Thursday, January 29, 2015

Ask Maxy

Dear Maxy ,
My parents are getting divorced after 22 years of marriage and it seems to be strongly affecting my mother in a terrible negative way .
Mom has told me that she has contemplated suicide twice . Once, she even held my brother's gun to her head . Everyone in the family, even my grandmother, my aunts and even my boyfriend , think mom needs counseling . 
So how do I suggest it without making her think I am calling her "crazy" ? And another problem is the cost . Mom may refuse to go because it's too expensive . Do you have any suggestions that may help ? 
Concerned Daughter 
Dear Concerned Daughter,
All mentions of sucide  should  be taken seriously . You are right  that your  mother  could  benefit from professional  help  and it  doesen't  need  to be expensive . Tell her  you are worried  about  her  and  it might help if  she  talks  to  someone  about  her  feelings . Free  and low-cost help  is  available  through local  churches, graduate  school  counseling  departments, medical school psychology departments , United Way , the  YWCA, and the YMCA. The Samaritan Institute ( ) . Nami   ( ) and  the National Suicide Prevention Lifeline ( ) and through support  groups  such as  the Depression  and Bipolar Support Alliance  ( ) and Recovery International ( ) . Do a little  research on her behalf  and  make  a suggestion, including  a website  or  phone number so she  can get the help she needs.

Dear Maxy ,
I am noticing a new behavior in my tween daughter that is driving me nuts . Pretty much anything I say to her she rejects as if I don't know what I'm talking about . We are constantly bickering over every little thing . I asked her one day how she became an expert on everything at such a young age , trying to add some levity to the situation . What can I do to stop getting caught up in the arguments .
Stressed Out 
Dear Stressed Out,
According to Dr. Laura Markham, an 11/12 year old girl's hormones are going crazy and their brains are rewiring, so they are famous for their mood swings. They often don't even know why they're having an angry or tearful outburst. They often are ambivalent about "growing up" and resist the bodily changes and societal expectations that are thrust upon them. They begin experimenting with being sassy. It's pretty normal. But you can change the dynamic of the relationship:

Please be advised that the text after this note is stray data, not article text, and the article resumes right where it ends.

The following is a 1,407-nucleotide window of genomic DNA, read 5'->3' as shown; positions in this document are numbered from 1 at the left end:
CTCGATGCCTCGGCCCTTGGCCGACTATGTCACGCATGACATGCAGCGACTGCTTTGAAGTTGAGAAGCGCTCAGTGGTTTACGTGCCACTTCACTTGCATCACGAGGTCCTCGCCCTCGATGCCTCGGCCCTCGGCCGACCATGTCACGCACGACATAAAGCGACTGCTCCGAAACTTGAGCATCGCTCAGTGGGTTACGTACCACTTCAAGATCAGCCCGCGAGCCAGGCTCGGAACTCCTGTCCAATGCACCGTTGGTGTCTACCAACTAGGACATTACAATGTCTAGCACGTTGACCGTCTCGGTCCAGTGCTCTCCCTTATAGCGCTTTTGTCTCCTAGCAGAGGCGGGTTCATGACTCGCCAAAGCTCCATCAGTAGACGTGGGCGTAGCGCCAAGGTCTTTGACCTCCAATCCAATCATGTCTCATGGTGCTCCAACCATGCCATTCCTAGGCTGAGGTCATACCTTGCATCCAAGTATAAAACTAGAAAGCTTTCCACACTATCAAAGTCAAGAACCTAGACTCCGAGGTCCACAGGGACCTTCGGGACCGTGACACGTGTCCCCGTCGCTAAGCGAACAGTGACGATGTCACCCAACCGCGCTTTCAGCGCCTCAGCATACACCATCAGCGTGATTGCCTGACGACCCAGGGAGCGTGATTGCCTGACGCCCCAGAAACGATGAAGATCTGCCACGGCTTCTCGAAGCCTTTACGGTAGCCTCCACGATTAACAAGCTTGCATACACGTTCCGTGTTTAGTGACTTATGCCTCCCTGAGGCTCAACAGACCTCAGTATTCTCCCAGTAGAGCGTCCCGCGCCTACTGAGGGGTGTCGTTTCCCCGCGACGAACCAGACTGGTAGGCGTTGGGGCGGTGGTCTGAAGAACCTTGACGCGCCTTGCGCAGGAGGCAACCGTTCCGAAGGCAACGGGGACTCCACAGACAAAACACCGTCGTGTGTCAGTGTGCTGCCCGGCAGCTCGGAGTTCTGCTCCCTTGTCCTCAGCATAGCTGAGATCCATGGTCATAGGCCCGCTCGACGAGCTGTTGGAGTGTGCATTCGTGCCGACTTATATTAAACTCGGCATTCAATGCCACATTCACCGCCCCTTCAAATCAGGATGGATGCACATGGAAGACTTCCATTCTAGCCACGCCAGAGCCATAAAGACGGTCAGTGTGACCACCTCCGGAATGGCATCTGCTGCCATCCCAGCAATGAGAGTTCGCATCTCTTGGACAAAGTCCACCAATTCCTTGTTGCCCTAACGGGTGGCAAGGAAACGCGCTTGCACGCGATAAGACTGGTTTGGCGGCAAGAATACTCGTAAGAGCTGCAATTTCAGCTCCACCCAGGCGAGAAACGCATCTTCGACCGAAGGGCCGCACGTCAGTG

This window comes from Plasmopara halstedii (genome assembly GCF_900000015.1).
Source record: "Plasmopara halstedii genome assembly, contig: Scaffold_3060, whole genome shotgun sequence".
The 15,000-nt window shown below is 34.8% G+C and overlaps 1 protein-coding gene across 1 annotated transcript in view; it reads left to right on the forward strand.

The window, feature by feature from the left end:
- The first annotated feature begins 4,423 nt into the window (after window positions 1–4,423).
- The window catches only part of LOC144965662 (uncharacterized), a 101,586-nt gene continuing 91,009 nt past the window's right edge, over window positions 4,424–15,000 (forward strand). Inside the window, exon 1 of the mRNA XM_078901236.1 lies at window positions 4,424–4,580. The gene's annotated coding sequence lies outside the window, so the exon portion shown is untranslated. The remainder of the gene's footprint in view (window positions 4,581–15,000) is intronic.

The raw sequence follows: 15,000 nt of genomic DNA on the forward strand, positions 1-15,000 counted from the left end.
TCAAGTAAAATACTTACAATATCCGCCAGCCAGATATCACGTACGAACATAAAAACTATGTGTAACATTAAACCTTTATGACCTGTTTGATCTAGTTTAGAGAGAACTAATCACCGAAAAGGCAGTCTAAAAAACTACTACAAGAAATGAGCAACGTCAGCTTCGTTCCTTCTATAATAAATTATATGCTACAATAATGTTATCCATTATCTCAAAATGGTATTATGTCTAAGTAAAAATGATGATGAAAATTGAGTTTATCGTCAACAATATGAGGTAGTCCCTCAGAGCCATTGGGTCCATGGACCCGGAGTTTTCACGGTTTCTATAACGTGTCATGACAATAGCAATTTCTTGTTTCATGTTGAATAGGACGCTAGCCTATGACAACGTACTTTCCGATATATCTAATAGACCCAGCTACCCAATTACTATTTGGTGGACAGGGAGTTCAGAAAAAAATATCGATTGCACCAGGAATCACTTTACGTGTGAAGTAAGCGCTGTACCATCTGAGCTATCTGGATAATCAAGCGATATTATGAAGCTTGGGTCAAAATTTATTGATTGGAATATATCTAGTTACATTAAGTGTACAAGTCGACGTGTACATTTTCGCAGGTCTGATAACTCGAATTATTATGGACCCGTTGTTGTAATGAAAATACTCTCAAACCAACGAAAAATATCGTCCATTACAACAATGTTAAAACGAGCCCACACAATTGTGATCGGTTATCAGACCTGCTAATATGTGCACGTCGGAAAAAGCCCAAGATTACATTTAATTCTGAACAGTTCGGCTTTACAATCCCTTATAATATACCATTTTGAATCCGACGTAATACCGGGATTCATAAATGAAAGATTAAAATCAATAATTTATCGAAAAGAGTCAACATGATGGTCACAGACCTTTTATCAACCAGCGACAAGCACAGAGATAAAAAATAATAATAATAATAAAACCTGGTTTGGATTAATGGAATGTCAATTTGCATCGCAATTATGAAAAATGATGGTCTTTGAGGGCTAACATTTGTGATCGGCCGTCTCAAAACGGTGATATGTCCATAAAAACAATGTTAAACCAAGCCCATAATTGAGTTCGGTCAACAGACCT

1. Reconnect: Hug her more, spend time alone with her, listen more and find out what's going on in her world. Do something she likes....maybe go shopping or out to lunch.
2. Stop criticizing and start appreciating: Consciously remind yourself -- and her -- of all things you love about her. Give her more positive reinforcement and help her build her self esteem.
3. Try to see it from her point of view: Cultivate empathy for her. You may think she is over-reacting or over-dramatizing but girls this age have big feelings. She will learn to moderate them if she feels she is understood by you. 
 Focus on what really matters -- how people in your home treat each other, rather than being a disciplinarian. That doesn't mean you don't set limits. It means you do it in a patient, respectful, calm way, so your child internalizes calmness and respect and the ability to set limits for herself. If you respond to her upsets by getting upset yourself, it's like throwing a match on kindling.
Of course she won't become perfect. So you will need to cultivate the patience of a saint. Is that fair? No. But since when has parenthood been fair? A sense of humor really helps and it can break a tense moment. The bond you build now will last the rest of your life.
Here are some books you can get from the library.... The Everything Tween Book: A Parent's Guide to Surviving the Turbulent Pre-Teen Years - by Linda Sonna......How to Hug a Porcupine: Negotiating the Prickly Points of the Tween Years - by Julie A. Ross......Six Ways to Keep the "Little" in Your Girl: Guiding Your Daughter from Her Tweens to Her Teens - by Dannah Gresh .
Good luck, Maxy

Dear Maxy ,
I get so many emails these days that it is hard to keep track of them . It has become a problem for me because I have missed following up on key messages from my family and work . One of my clients got mad and threatened to take his business elsewhere . It that isn't bad enough , one of my friends got upset because I didn't respond to his invitation to go to his birthday party . I didn't see any of these messages . I feel overwhelmed by technology and really wish I didn't have to manage email . What should I do .
Out of Control
Dear Out  of  Control ,
You need to "make friends" with technology and  figure out  how  to use it  to  your  advantage . Start by  separating  your work  from your  personal life . Create  a new  email  address  specifically  for  your  friends  and  family . Send  a message  to all of  them  from that address  requesting that they use  that one . Next , clean out  your  other email  address . Delete  everything  that is  old  and unneccesary  . Review  everything   and respond  to anything  that is  outstanding . If  you are  late  in your  reply , be sure  to apologize  for  your  tardiness . Being  organized  will help you  stay on top  of  your responsibilities .

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